While the Sixers were getting shellacked in Dwyane Wade’s swan song in Miami, something bizarre was happening on the West Coast.
Magic Johnson stepped down as Lakers president in an impromptu press conference before the team took on the Portland Trail Blazers. Even more peculiar: He didn’t tell his boss.
Lakers coaching staff fully expected to be fired in hours after the final game of the season. They had believed they were gone for months. Now? Magic quits in public, saying he's too scared to tell Jeanie Buss face-to-face. What an embarrassing episode for a historic franchise.— Adrian Wojnarowski (@wojespn) April 10, 2019
Yikes (pretty crazy to see the very level-headed Woj going in on someone like that, by the way).
So why did Johnson step down? One of the things mentioned was how he’d like to freely interact with players around the NBA. The Lakers have been smacked with fines for tampering on a couple occasions during Johnson’s tenure.
Magic Johnson said he will return to community work and reaching out to players around the league to help in their development: “I’m a free bird and I can’t be handcuffed ... This is a good day.”— Dave McMenamin (@mcten) April 10, 2019
If you’ll recall, Johnson made waves in Philadelphia earlier this season. Already entrenched in a weird situation involving Pelicans star big man Anthony Davis’ trade request, Johnson spoke to reporters at the Wells Fargo Center before the Lakers played the Sixers back on Feb. 10.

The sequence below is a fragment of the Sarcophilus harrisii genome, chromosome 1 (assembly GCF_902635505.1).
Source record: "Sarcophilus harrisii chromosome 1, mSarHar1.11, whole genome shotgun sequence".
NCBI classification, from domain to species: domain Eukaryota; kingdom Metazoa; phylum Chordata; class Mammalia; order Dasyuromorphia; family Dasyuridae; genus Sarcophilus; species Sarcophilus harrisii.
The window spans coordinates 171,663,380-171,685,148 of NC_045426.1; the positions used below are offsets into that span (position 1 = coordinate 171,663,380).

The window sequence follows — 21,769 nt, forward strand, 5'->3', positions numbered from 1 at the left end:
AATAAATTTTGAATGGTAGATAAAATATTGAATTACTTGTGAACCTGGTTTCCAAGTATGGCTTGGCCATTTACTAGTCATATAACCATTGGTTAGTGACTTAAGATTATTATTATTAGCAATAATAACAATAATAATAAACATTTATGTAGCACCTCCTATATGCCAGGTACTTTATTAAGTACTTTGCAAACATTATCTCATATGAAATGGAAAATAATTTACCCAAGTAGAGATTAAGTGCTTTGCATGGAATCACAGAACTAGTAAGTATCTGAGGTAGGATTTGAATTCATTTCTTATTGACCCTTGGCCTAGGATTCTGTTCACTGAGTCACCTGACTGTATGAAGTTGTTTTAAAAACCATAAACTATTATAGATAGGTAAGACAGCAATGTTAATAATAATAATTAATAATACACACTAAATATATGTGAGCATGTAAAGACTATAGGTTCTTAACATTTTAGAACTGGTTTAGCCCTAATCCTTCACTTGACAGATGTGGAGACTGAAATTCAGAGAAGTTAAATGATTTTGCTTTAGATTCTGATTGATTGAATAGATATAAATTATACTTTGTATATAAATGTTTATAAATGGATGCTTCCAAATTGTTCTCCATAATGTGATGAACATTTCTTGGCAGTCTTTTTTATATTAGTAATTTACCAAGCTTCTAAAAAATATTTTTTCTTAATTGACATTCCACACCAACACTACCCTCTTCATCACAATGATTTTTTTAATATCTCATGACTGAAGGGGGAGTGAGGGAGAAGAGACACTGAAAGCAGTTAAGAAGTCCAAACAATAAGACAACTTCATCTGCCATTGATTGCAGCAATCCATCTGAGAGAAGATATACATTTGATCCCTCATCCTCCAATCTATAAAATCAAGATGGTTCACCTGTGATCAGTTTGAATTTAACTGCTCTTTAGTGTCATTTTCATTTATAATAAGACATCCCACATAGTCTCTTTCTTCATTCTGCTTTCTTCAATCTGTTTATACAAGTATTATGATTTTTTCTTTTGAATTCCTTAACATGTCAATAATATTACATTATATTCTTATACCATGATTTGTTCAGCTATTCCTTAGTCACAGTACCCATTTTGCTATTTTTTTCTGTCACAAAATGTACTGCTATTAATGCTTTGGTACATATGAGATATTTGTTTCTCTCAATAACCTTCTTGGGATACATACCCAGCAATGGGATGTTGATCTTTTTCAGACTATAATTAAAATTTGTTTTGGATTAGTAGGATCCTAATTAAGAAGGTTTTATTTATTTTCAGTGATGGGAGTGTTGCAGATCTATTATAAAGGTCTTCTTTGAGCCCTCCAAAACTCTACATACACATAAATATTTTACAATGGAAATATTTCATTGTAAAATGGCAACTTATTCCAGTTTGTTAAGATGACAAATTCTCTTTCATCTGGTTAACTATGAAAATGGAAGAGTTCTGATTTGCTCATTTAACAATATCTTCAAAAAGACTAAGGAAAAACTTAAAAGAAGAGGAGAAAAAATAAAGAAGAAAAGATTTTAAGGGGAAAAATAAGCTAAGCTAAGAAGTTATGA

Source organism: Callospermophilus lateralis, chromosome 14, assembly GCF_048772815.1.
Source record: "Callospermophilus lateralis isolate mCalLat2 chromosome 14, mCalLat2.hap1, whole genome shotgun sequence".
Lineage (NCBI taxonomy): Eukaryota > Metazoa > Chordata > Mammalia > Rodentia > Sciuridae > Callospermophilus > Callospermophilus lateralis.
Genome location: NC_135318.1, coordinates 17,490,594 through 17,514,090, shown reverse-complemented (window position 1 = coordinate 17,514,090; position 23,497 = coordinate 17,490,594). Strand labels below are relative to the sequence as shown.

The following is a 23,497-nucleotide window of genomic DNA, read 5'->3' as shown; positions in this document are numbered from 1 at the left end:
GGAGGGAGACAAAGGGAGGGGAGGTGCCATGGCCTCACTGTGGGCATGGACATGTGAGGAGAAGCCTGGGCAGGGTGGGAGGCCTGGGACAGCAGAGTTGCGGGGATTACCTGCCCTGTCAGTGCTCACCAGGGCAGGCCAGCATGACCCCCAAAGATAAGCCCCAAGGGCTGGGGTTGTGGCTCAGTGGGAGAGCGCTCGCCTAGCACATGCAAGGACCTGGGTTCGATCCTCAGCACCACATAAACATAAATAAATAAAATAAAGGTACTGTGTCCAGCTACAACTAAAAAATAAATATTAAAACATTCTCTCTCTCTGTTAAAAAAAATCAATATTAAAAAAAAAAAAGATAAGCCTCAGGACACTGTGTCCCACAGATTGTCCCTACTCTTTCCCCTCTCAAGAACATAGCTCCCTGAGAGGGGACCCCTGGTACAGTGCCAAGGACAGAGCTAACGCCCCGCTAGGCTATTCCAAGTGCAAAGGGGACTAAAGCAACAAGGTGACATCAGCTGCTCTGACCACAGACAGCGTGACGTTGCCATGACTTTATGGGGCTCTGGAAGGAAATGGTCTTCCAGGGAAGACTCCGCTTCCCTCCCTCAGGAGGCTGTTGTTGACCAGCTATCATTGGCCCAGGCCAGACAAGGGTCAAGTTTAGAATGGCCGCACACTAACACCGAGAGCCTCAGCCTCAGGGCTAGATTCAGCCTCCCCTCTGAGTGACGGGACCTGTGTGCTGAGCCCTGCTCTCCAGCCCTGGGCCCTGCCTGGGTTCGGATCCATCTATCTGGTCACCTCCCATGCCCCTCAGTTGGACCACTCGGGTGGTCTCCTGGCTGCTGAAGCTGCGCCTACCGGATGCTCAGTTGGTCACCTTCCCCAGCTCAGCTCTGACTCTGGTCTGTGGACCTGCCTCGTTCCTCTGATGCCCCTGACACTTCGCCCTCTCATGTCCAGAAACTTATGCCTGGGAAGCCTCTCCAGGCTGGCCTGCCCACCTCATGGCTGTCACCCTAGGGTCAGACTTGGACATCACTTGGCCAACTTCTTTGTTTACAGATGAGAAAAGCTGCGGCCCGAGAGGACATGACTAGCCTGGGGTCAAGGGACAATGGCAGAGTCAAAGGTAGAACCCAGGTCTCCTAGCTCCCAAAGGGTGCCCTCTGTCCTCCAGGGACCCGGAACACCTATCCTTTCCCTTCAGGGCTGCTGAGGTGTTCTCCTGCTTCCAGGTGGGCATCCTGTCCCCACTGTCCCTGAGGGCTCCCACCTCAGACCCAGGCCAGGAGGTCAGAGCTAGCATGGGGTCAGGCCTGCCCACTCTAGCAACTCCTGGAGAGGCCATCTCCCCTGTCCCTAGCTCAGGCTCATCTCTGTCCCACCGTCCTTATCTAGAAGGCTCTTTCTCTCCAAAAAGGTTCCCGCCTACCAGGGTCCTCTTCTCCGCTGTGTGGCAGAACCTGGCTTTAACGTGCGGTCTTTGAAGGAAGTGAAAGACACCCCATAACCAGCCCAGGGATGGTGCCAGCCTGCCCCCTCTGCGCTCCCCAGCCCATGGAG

When asked a generic question about Ben Simmons, who some have speculated would be keen on joining the Lakers at some point in his career, Johnson had this response:
[Simmons] reached out to me, not to me directly, to the Lakers, to find out if we can get together this summer. I said, you got to clear it with the league ... but if he wants to know how to play the position as a big guard, it's fine, I will do that. But if everybody doesn't sign off we can't get together.
It was odd that Johnson put himself in that situation. During a radio interview with 97.5 The Fanatic, Sixers GM Elton Brand was asked about the situation, saying he told the Lakers “no.” Brand later acknowledged that he had a good relationship with all parties involved and didn't want to make waves. The league reviewed the situation and determined there was no evidence of tampering, but it was still a strange thing for Johnson to share.
What’s funny is how much Johnson was credited for getting LeBron James to come to the Lakers in free agency. Was it Johnson’s pull or James’ desire to be closer to his family and thinking about his life after basketball that lured the greatest player on the planet to L.A.? It seems to be more the latter.
Him leaving his current post does make it seem like the comments involving Simmons were innocent and not some sort of recruiting pitch. Johnson is probably the closest parallel in NBA history to Simmons as a near seven-foot point guard.
Now that Johnson no longer works for the Lakers, he’s free to share as many “big guard” secrets with Simmons as he’d like.
Click here to download the MyTeams App by NBC Sports! Receive comprehensive coverage of your teams and stream the Flyers, Sixers and Phillies games easily on your device.